"How long have you lived in Granbury?"
"Where did you grow up?"
"Where did you move from?"
These questions help the patients start sharing about themselves. With each thing I learn, I open conversations about anything that I've heard that we have in common. I use techniques such as matching and mirroring and active listening to build three to five "links" to an unbroken chain of friendship and trust. This typically takes about five minutes.
I then ask the patient, "How can I help you?" Once you've built a relationship of trust, they will open up and share so much! Compare this to the engineer approach: "open wide" examination, present needed treatment, and ask, "Do you have any questions?"
Spotting engineers vs. non-engineers
My team schedules about an hour per new patient in my chair, so I have to be time efficient. Knowing ahead of time whether you have an engineer or non-engineer is critical. I've taught my team to spot the differences.
Remember, engineers have lots of questions regarding material selection. Enjoy being the engineer you are by teaching them and having fun. (Efficiency note: set a mental clock of about 10 minutes to help your team stay on time. If you need more time, the engineer will gladly come back for a consultation, after you've studied the case in further detail.)
Non-engineers' primary questions deal with the cost of care. You'll notice that they will be nodding in affirmation as you talk about their teeth. Don't become tempted to "educate" these people about the details. They like you and want you to do their dentistry. Don't confuse them! Just smile and tell them that your assistant has been with you for years and she will go over the costs, time involved, and find a way for them to get this treatment done. As you are leaving the room, give them a big smile and tell them that it was a pleasure meeting them.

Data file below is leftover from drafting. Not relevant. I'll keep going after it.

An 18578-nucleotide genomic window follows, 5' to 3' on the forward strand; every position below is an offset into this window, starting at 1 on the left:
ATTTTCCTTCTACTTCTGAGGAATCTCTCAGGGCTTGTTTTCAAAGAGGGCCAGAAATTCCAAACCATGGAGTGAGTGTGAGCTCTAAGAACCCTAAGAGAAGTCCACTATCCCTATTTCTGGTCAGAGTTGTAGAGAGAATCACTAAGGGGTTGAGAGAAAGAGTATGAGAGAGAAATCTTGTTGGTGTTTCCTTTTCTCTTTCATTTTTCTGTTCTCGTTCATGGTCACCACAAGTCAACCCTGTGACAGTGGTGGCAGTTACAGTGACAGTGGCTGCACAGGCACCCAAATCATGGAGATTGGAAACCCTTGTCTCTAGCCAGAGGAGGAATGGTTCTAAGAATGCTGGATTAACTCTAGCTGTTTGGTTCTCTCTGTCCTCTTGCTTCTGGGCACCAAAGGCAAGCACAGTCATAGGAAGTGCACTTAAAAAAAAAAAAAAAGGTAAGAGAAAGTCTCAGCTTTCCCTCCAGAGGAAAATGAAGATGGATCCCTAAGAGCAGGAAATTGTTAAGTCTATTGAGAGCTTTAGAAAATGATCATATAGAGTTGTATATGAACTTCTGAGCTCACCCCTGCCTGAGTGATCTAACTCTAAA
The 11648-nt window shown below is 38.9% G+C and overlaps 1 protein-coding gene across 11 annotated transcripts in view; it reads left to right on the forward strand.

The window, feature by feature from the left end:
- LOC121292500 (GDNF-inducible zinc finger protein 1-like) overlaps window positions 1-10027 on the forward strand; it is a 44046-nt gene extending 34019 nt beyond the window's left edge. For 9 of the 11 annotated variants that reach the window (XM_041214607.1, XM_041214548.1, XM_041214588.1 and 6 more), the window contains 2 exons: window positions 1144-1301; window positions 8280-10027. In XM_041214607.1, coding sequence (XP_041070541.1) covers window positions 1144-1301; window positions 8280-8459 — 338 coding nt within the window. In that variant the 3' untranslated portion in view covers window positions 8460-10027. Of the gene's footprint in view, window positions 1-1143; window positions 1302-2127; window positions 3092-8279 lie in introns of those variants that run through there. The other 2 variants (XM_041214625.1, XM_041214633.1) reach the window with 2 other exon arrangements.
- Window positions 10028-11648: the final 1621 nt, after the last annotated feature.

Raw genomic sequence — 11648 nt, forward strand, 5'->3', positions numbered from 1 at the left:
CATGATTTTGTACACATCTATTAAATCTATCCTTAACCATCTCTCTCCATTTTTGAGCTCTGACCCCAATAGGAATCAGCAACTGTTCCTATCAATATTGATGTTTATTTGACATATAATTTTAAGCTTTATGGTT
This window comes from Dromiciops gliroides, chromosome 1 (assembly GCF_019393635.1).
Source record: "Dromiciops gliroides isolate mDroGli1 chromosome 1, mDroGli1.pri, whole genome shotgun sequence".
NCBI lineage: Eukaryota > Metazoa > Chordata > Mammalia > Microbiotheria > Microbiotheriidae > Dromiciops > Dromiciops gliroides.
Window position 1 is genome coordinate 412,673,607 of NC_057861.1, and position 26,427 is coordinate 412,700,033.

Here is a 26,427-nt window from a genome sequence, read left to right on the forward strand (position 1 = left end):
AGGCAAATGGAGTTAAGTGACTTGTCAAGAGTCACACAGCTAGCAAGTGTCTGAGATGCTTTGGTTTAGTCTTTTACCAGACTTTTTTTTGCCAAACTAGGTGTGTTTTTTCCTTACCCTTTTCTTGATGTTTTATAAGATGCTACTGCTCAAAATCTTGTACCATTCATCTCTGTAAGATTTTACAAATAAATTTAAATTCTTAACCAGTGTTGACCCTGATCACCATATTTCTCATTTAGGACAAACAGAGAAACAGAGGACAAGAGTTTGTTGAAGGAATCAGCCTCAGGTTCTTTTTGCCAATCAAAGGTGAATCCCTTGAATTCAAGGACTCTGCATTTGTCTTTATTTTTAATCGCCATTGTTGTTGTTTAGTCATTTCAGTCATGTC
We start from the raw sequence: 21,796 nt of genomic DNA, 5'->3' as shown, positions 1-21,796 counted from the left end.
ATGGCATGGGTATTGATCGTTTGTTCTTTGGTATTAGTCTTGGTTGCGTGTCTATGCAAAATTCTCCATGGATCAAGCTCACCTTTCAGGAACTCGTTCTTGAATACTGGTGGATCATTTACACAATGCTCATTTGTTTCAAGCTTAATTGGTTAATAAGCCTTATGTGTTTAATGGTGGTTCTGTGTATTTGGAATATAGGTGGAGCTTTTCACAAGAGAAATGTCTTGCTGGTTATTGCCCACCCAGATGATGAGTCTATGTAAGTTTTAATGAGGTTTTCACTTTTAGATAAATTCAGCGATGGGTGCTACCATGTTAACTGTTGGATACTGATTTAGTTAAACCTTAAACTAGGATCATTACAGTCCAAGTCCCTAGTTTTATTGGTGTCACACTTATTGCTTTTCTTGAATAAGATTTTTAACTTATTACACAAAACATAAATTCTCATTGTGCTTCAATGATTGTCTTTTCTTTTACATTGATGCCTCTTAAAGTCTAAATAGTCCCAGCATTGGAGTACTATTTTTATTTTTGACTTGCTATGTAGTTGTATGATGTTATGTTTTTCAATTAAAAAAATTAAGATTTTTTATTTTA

Getting off the rollercoaster
This first segment serves as a foundation to help you get off the thrill ride and into predictability in your career. Connecting with all patients and learning to communicate with your team are the highest skills a productive dentist can learn. In the next segment, we'll dive deeper into treatment planning. You'll discover how to take the initial connection into extreme trust and lasting relationships.
Bruce B. Baird, DDS, has been named one of the nation's most productive dentists. Comprehensive treatment planning and full-mouth restorative care set him apart in the Dallas-Fort Worth area. In 2004, Dr. Baird founded Productive Dentist Academy and partnered with Vicki McManus, RDH, in 2005. He is also the founder of Comprehensive Finance.